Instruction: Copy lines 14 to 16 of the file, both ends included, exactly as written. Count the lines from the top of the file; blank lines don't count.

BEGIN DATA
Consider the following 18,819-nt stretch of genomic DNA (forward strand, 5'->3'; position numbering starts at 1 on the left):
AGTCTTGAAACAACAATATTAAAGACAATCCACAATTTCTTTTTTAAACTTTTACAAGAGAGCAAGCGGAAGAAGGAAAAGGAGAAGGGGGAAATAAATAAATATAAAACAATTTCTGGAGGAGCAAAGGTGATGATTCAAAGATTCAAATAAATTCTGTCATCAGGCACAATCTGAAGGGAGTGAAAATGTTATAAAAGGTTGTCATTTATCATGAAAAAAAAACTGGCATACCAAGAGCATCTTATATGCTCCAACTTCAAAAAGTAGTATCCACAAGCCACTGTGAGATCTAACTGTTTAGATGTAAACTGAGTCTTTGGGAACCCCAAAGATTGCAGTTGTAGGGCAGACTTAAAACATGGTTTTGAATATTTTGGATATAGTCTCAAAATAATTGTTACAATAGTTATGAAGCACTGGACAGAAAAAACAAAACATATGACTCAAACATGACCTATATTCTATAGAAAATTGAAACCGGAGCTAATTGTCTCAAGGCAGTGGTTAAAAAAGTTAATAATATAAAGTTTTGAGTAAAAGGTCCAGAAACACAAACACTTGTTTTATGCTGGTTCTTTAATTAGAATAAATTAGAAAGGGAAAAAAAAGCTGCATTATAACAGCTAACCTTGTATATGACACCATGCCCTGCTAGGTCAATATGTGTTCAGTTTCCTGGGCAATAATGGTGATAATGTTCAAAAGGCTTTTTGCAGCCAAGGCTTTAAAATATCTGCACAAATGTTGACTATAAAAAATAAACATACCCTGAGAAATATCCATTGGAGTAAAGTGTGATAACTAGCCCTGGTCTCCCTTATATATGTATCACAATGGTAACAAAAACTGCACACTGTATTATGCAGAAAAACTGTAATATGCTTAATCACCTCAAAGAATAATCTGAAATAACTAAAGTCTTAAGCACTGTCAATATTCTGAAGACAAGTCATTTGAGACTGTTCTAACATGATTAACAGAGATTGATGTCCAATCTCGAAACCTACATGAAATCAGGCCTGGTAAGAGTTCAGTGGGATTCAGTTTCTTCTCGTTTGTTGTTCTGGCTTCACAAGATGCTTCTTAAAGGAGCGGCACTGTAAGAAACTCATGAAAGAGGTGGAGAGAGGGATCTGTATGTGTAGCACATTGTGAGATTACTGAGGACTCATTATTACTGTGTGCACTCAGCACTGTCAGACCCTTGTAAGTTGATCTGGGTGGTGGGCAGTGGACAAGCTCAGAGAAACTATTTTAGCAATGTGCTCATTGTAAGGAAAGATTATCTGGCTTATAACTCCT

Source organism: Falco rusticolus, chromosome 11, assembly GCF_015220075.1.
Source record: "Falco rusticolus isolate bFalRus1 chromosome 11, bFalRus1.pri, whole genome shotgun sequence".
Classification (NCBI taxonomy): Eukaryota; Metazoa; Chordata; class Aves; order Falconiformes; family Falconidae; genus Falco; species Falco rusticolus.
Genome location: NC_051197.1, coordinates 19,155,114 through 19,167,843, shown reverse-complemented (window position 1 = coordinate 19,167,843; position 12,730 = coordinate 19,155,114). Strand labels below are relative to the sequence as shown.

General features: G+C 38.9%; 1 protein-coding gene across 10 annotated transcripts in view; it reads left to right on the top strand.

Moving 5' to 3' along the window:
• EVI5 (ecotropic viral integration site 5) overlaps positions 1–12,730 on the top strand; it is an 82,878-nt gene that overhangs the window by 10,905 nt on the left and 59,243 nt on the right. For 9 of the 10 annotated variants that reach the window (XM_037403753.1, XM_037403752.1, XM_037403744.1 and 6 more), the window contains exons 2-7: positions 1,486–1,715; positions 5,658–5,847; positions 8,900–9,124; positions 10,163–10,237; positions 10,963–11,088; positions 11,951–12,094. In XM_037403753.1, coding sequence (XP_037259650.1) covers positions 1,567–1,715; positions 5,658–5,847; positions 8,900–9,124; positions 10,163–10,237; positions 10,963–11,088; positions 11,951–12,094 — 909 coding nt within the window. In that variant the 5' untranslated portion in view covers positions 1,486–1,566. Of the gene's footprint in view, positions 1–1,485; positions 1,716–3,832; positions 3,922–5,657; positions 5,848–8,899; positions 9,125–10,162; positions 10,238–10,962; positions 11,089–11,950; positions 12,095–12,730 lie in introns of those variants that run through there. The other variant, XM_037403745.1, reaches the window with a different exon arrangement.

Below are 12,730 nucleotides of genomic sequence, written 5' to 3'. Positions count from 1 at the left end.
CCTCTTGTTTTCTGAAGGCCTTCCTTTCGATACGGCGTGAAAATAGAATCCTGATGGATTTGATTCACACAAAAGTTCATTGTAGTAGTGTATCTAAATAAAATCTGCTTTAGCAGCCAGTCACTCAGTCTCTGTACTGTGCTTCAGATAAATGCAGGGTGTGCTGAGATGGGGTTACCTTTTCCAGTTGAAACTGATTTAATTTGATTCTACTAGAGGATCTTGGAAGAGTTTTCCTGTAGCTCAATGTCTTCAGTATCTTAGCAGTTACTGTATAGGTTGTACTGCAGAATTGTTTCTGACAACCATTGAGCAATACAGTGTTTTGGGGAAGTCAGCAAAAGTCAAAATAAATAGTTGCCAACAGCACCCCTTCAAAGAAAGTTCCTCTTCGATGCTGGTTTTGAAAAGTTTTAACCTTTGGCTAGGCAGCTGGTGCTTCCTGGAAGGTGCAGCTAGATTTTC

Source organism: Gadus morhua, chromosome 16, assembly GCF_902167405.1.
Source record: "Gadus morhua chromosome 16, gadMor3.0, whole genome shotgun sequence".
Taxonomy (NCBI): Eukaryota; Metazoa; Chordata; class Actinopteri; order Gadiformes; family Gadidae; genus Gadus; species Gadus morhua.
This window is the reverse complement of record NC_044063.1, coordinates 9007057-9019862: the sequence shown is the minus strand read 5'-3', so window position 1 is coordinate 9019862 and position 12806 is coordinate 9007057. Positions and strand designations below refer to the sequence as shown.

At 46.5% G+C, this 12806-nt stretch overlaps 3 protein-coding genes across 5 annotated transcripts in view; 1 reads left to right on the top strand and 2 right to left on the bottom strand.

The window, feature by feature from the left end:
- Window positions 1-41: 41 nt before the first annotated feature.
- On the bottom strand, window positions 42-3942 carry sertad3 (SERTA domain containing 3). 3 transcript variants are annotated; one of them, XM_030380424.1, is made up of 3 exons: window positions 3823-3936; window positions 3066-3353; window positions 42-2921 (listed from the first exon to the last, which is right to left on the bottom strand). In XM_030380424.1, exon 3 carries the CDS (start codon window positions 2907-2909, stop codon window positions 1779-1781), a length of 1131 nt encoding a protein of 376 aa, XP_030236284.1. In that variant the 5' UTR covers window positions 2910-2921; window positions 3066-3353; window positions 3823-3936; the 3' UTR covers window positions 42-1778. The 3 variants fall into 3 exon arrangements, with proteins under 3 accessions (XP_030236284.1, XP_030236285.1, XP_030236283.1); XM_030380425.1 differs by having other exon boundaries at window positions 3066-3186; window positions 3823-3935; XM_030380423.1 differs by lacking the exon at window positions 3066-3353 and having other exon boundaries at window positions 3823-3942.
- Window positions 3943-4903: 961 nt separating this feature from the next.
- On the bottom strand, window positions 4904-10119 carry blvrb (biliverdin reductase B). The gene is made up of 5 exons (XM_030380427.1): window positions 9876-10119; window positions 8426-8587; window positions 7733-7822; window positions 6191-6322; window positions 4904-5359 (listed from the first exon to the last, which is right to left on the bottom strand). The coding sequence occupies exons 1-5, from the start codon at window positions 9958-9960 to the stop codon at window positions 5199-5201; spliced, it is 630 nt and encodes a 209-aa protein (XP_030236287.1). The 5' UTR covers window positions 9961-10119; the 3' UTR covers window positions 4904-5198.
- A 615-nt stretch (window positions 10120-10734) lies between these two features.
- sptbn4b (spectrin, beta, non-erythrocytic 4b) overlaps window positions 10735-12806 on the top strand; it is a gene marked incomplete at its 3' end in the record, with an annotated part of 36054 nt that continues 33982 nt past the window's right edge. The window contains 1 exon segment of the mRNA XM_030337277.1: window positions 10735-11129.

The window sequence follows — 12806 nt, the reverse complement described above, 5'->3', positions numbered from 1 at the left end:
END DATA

Taxonomy (NCBI): Eukaryota; Metazoa; Chordata; class Actinopteri; order Gadiformes; family Gadidae; genus Gadus; species Gadus morhua.
This window is the reverse complement of record NC_044063.1, coordinates 9007057-9019862: the sequence shown is the minus strand read 5'-3', so window position 1 is coordinate 9019862 and position 12806 is coordinate 9007057. Positions and strand designations below refer to the sequence as shown.

At 46.5% G+C, this 12806-nt stretch overlaps 3 protein-coding genes across 5 annotated transcripts in view; 1 reads left to right on the top strand and 2 right to left on the bottom strand.